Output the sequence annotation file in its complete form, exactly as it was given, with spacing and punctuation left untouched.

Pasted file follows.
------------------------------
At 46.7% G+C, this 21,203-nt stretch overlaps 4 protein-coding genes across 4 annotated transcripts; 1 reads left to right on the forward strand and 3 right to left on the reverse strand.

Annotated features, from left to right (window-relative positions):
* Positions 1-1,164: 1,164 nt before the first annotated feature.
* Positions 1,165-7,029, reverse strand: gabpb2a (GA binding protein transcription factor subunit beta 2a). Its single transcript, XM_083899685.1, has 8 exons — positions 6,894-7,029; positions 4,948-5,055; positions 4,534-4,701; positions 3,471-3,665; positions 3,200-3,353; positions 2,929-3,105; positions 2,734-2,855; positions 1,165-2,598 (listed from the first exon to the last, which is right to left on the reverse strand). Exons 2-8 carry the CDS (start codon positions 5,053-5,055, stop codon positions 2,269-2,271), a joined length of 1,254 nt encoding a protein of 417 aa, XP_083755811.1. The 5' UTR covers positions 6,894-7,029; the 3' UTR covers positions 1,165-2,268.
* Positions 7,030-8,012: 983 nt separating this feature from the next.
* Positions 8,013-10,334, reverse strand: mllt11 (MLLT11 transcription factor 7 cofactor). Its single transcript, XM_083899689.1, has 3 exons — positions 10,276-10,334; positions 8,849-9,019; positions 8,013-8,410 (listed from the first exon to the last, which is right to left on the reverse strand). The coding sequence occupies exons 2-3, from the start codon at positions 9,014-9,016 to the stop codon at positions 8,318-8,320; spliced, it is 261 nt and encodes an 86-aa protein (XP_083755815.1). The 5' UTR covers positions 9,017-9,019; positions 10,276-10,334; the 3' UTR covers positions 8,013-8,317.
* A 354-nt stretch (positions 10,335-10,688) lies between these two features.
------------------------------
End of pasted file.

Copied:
At 46.7% G+C, this 21,203-nt stretch overlaps 4 protein-coding genes across 4 annotated transcripts; 1 reads left to right on the forward strand and 3 right to left on the reverse strand.

Annotated features, from left to right (window-relative positions):
* Positions 1-1,164: 1,164 nt before the first annotated feature.
* Positions 1,165-7,029, reverse strand: gabpb2a (GA binding protein transcription factor subunit beta 2a). Its single transcript, XM_083899685.1, has 8 exons — positions 6,894-7,029; positions 4,948-5,055; positions 4,534-4,701; positions 3,471-3,665; positions 3,200-3,353; positions 2,929-3,105; positions 2,734-2,855; positions 1,165-2,598 (listed from the first exon to the last, which is right to left on the reverse strand). Exons 2-8 carry the CDS (start codon positions 5,053-5,055, stop codon positions 2,269-2,271), a joined length of 1,254 nt encoding a protein of 417 aa, XP_083755811.1. The 5' UTR covers positions 6,894-7,029; the 3' UTR covers positions 1,165-2,268.
* Positions 7,030-8,012: 983 nt separating this feature from the next.
* Positions 8,013-10,334, reverse strand: mllt11 (MLLT11 transcription factor 7 cofactor). Its single transcript, XM_083899689.1, has 3 exons — positions 10,276-10,334; positions 8,849-9,019; positions 8,013-8,410 (listed from the first exon to the last, which is right to left on the reverse strand). The coding sequence occupies exons 2-3, from the start codon at positions 9,014-9,016 to the stop codon at positions 8,318-8,320; spliced, it is 261 nt and encodes an 86-aa protein (XP_083755815.1). The 5' UTR covers positions 9,017-9,019; positions 10,276-10,334; the 3' UTR covers positions 8,013-8,317.
* A 354-nt stretch (positions 10,335-10,688) lies between these two features.